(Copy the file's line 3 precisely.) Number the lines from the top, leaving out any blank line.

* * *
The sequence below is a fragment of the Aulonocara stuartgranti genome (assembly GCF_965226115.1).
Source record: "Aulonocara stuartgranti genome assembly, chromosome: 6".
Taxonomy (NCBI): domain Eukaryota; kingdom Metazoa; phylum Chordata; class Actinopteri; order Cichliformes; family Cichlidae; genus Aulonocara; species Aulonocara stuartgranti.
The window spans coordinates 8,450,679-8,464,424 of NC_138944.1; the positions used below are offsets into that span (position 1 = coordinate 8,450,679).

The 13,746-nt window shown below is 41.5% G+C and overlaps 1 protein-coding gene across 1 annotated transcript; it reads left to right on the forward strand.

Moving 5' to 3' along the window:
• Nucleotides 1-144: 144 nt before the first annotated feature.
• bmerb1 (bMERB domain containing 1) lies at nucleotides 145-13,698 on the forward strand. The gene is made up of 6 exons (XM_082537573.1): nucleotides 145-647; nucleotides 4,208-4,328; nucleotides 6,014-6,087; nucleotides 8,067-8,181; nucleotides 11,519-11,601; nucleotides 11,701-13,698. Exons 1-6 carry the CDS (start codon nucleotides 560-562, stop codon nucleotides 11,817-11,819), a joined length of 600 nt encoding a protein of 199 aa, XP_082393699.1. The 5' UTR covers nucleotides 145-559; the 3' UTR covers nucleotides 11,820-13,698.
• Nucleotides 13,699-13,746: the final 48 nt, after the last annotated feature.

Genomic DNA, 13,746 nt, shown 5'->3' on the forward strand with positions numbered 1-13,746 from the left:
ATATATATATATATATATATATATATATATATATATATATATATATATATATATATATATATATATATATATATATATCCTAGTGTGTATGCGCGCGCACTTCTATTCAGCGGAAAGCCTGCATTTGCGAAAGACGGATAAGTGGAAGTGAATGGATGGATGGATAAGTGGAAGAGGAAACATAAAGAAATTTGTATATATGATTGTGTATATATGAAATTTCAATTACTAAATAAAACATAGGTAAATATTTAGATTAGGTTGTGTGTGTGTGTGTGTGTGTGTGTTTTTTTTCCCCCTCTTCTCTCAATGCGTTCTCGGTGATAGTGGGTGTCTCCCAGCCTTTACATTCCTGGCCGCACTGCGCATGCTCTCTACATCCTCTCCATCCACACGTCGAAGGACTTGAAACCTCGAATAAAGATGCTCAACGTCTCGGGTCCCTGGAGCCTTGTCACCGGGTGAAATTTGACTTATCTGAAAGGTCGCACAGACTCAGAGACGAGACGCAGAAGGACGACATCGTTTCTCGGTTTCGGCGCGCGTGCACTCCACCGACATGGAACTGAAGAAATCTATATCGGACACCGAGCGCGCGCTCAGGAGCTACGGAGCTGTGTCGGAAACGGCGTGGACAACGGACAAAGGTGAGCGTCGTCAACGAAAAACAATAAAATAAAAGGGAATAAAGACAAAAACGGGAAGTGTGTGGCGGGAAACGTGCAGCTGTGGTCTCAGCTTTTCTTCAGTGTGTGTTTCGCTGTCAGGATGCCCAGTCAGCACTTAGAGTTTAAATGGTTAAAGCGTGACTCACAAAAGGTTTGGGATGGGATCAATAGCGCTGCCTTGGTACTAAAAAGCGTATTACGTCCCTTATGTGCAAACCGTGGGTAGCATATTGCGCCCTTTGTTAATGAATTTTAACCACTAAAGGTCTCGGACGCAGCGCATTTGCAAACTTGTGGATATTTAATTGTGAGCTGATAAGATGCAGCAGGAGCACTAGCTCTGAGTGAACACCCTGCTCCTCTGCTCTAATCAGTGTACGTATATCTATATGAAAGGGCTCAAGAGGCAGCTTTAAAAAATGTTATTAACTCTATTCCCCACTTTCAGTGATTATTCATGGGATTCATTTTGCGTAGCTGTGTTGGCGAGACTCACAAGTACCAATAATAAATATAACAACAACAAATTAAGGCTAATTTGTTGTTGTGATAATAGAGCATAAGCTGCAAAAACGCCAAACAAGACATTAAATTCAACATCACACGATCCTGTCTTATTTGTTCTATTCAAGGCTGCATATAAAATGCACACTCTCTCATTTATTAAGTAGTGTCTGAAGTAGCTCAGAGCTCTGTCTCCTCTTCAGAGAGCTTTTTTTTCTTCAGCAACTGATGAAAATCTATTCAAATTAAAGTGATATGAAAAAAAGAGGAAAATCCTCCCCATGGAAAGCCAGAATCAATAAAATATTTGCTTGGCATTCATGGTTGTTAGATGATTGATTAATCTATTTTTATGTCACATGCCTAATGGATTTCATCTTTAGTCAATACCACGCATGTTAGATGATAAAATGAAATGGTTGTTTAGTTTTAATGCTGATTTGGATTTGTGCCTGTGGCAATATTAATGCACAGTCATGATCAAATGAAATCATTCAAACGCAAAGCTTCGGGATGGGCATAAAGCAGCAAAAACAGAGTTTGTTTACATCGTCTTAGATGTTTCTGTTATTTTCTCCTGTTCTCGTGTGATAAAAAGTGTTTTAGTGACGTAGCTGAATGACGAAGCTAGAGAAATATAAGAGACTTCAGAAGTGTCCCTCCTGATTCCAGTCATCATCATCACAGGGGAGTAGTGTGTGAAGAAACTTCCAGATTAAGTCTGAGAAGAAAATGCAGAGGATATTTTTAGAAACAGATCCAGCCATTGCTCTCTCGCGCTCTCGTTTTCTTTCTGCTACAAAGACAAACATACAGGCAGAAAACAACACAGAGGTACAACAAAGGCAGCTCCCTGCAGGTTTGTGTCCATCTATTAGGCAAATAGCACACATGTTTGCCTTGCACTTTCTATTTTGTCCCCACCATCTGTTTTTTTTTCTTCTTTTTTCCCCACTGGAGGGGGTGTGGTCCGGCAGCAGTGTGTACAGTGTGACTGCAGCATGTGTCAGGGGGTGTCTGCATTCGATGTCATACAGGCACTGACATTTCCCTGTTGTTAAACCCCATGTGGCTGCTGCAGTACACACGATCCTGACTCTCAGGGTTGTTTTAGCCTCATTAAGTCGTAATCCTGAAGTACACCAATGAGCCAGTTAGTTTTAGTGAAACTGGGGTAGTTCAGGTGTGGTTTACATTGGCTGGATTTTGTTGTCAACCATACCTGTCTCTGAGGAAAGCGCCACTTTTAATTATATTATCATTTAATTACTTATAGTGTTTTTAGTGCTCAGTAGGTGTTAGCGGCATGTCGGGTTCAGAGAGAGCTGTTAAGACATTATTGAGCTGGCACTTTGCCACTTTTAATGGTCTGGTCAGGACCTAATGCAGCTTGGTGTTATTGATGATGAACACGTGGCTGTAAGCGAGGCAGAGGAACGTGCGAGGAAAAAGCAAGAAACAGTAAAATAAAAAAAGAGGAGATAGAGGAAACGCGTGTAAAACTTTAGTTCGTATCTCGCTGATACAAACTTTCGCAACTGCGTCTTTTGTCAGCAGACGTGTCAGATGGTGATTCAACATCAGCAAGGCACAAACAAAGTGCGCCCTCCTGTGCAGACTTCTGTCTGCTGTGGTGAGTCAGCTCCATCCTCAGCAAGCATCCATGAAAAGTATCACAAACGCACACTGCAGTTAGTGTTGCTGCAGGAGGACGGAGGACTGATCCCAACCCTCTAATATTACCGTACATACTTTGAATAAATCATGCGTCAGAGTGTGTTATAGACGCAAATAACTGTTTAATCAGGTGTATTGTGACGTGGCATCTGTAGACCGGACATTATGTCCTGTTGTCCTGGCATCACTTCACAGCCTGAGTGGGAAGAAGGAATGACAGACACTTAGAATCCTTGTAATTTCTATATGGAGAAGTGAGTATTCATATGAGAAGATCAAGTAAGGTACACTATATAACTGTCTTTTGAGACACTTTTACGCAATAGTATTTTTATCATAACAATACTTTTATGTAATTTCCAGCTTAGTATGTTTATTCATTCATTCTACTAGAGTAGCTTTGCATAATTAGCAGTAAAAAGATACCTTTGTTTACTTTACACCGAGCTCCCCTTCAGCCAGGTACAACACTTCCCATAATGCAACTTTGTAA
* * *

Taxonomy (NCBI): domain Eukaryota; kingdom Metazoa; phylum Chordata; class Actinopteri; order Cichliformes; family Cichlidae; genus Aulonocara; species Aulonocara stuartgranti.